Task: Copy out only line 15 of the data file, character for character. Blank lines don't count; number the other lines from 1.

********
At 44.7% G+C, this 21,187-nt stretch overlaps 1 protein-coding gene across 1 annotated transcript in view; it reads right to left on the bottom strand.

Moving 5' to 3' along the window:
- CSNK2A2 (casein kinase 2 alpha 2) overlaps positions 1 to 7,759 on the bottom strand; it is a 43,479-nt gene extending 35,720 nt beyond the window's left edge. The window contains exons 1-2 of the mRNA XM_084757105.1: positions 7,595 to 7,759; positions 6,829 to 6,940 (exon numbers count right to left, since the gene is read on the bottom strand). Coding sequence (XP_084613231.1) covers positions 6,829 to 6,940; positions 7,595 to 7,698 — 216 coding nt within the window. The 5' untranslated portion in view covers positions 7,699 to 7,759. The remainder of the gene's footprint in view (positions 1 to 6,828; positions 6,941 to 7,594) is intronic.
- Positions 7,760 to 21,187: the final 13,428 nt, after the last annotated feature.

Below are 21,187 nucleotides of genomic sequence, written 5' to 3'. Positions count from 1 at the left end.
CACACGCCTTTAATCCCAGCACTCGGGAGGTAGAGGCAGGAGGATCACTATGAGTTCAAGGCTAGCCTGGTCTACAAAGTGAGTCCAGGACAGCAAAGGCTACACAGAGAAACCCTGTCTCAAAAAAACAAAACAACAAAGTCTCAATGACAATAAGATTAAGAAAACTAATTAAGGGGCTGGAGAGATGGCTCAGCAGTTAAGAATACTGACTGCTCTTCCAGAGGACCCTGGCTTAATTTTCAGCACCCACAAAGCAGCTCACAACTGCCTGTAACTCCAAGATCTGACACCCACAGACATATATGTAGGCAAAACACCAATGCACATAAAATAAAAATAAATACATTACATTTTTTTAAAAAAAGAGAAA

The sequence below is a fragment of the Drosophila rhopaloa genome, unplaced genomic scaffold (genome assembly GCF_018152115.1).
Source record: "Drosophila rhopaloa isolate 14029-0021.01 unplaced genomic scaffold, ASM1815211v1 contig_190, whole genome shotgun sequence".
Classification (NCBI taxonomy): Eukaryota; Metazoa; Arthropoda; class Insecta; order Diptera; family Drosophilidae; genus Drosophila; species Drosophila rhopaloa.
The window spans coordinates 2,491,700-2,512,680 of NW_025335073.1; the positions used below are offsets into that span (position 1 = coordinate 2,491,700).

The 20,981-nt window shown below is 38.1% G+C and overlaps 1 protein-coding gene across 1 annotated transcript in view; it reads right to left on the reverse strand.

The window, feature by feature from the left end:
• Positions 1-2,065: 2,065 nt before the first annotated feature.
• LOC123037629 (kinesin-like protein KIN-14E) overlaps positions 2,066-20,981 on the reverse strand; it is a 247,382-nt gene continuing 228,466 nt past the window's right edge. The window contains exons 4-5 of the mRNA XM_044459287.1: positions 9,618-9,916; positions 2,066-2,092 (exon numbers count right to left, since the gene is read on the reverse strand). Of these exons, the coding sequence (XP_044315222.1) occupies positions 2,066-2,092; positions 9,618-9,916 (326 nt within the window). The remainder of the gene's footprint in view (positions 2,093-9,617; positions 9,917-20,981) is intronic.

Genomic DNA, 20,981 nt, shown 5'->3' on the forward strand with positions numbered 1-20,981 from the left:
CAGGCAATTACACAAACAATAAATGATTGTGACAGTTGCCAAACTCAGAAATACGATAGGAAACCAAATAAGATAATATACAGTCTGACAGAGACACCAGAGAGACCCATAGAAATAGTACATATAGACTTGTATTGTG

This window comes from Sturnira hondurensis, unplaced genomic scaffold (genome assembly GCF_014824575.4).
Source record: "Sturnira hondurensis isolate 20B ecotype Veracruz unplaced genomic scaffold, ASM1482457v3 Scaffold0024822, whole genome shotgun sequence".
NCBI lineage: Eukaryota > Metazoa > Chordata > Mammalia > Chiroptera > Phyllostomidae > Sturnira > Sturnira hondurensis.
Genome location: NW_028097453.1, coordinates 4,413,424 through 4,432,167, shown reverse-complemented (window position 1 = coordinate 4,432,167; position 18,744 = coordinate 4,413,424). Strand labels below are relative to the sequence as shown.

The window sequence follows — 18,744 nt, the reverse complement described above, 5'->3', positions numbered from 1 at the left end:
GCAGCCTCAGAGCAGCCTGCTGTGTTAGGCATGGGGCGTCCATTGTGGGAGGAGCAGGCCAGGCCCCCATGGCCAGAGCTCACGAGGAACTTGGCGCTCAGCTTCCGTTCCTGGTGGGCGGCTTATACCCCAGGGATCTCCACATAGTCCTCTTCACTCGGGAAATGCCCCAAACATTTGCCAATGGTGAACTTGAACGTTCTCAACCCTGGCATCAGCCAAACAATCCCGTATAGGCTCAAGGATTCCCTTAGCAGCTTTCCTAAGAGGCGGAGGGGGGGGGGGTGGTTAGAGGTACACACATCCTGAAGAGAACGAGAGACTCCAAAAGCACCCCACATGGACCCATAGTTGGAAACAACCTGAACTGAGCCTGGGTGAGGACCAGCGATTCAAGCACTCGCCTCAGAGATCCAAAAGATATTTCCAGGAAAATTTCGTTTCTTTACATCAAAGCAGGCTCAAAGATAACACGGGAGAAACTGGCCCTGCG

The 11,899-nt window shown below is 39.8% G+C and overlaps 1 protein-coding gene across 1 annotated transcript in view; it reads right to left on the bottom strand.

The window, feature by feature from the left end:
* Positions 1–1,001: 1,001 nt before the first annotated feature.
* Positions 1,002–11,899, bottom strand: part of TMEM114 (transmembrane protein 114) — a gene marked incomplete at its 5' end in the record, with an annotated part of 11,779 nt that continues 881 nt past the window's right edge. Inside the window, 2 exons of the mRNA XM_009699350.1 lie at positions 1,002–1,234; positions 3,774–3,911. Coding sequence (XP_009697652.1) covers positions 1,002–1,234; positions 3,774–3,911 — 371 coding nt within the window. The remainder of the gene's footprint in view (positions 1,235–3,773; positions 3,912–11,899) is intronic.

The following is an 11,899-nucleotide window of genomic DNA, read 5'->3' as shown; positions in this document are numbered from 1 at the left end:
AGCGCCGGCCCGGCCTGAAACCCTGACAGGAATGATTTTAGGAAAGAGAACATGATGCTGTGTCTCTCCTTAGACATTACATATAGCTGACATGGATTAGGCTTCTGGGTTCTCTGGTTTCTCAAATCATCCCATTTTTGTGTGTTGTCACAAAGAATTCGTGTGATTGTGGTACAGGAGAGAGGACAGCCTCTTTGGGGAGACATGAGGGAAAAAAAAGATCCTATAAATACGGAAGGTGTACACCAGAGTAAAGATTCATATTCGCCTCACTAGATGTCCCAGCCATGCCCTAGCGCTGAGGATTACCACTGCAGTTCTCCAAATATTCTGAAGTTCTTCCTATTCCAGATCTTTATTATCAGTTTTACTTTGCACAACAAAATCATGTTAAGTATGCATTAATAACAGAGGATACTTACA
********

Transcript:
Genomic DNA, 20,981 nt, shown 5'->3' on the forward strand with positions numbered 1-20,981 from the left: